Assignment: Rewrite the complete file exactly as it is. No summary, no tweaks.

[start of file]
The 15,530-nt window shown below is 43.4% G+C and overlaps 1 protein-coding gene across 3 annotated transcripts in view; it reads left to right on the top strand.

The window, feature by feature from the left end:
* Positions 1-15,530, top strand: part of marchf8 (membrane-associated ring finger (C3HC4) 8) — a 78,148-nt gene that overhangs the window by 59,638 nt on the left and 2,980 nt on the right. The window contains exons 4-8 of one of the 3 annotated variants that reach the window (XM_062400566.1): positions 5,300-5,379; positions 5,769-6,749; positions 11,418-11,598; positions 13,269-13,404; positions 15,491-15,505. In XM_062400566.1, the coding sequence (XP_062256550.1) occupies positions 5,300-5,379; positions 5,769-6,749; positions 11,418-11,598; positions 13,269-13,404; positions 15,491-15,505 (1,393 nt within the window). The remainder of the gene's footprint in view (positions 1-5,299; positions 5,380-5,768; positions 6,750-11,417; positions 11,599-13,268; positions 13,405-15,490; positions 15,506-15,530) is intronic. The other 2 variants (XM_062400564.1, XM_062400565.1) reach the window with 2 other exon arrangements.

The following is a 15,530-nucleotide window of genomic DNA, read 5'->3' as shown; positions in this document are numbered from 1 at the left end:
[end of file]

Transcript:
The 15,530-nt window shown below is 43.4% G+C and overlaps 1 protein-coding gene across 3 annotated transcripts in view; it reads left to right on the top strand.

The window, feature by feature from the left end:
* Positions 1-15,530, top strand: part of marchf8 (membrane-associated ring finger (C3HC4) 8) — a 78,148-nt gene that overhangs the window by 59,638 nt on the left and 2,980 nt on the right. The window contains exons 4-8 of one of the 3 annotated variants that reach the window (XM_062400566.1): positions 5,300-5,379; positions 5,769-6,749; positions 11,418-11,598; positions 13,269-13,404; positions 15,491-15,505. In XM_062400566.1, the coding sequence (XP_062256550.1) occupies positions 5,300-5,379; positions 5,769-6,749; positions 11,418-11,598; positions 13,269-13,404; positions 15,491-15,505 (1,393 nt within the window). The remainder of the gene's footprint in view (positions 1-5,299; positions 5,380-5,768; positions 6,750-11,417; positions 11,599-13,268; positions 13,405-15,490; positions 15,506-15,530) is intronic. The other 2 variants (XM_062400564.1, XM_062400565.1) reach the window with 2 other exon arrangements.

The following is a 15,530-nucleotide window of genomic DNA, read 5'->3' as shown; positions in this document are numbered from 1 at the left end: